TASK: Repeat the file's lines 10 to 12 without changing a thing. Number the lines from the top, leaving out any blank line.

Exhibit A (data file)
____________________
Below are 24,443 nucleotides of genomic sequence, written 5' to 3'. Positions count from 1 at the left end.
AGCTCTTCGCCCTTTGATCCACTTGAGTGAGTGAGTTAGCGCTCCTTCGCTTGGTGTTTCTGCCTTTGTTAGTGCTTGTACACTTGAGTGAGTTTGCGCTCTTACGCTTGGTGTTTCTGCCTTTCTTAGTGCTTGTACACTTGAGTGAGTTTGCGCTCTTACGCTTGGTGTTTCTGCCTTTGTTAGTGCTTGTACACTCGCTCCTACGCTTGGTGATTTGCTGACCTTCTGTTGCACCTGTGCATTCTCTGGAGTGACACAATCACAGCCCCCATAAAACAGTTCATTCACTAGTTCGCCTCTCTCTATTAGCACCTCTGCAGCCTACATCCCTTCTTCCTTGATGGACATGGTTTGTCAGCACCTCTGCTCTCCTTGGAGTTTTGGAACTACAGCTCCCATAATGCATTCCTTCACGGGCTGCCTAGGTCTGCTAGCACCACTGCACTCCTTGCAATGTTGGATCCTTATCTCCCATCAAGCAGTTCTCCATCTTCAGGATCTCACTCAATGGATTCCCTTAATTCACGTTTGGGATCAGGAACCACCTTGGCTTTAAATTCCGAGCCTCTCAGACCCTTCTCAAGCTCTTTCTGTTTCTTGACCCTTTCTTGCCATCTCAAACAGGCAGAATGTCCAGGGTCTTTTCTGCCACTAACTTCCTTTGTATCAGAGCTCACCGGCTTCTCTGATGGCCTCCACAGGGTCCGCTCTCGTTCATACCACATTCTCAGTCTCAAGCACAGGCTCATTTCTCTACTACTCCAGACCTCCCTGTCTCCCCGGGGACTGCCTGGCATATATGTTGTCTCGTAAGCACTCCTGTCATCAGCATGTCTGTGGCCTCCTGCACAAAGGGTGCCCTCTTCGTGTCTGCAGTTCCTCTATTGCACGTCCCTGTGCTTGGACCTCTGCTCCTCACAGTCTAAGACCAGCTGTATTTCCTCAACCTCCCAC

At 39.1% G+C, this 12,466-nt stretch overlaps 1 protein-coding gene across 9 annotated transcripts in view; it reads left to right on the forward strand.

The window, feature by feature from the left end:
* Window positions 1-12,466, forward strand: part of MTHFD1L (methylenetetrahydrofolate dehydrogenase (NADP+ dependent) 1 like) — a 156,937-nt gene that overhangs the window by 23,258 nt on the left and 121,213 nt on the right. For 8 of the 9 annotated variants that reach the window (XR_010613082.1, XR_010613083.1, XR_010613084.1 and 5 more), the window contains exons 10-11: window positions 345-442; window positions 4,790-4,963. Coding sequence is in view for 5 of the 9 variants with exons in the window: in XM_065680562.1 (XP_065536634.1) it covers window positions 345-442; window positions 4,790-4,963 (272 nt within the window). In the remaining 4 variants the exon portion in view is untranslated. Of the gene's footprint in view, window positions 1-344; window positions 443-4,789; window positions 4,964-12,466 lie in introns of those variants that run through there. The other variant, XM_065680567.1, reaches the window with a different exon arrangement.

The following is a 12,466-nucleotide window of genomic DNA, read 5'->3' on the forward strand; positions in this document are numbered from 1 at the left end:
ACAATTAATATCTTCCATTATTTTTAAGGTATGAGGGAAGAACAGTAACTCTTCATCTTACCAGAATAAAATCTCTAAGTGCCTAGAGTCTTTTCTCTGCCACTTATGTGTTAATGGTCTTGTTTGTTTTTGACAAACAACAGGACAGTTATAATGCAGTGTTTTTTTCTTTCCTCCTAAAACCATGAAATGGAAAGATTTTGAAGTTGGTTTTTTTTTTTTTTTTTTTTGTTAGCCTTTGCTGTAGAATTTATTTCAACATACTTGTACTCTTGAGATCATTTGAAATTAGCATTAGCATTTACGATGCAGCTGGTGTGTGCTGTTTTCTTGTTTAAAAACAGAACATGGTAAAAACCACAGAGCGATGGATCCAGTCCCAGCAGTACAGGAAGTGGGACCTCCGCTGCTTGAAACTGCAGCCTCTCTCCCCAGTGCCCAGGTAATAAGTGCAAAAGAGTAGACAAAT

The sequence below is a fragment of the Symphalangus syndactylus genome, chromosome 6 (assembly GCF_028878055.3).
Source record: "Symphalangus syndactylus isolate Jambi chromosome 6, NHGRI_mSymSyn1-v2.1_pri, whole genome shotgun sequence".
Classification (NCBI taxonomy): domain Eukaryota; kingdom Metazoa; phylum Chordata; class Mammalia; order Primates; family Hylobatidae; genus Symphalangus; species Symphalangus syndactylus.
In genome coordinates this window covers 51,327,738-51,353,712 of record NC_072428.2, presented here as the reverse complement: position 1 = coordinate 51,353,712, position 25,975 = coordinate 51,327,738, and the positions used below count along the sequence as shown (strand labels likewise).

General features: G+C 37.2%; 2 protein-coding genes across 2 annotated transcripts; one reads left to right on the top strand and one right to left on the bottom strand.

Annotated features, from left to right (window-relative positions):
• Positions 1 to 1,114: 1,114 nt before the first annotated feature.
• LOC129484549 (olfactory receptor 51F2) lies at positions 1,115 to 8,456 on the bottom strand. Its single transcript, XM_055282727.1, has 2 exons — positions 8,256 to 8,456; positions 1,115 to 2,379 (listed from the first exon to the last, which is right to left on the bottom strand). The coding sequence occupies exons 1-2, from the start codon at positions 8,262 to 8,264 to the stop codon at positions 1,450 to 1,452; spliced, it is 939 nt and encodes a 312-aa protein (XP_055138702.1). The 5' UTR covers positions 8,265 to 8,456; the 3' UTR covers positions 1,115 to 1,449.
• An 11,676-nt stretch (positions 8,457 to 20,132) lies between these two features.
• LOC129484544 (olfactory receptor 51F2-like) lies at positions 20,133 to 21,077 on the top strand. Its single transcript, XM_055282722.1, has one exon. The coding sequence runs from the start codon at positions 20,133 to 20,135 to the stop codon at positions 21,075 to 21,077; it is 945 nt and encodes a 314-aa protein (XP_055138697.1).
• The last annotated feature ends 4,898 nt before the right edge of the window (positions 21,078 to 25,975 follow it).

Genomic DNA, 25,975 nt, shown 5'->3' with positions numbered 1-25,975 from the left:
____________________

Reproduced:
Classification (NCBI taxonomy): domain Eukaryota; kingdom Metazoa; phylum Chordata; class Mammalia; order Primates; family Hylobatidae; genus Symphalangus; species Symphalangus syndactylus.
In genome coordinates this window covers 51,327,738-51,353,712 of record NC_072428.2, presented here as the reverse complement: position 1 = coordinate 51,353,712, position 25,975 = coordinate 51,327,738, and the positions used below count along the sequence as shown (strand labels likewise).

General features: G+C 37.2%; 2 protein-coding genes across 2 annotated transcripts; one reads left to right on the top strand and one right to left on the bottom strand.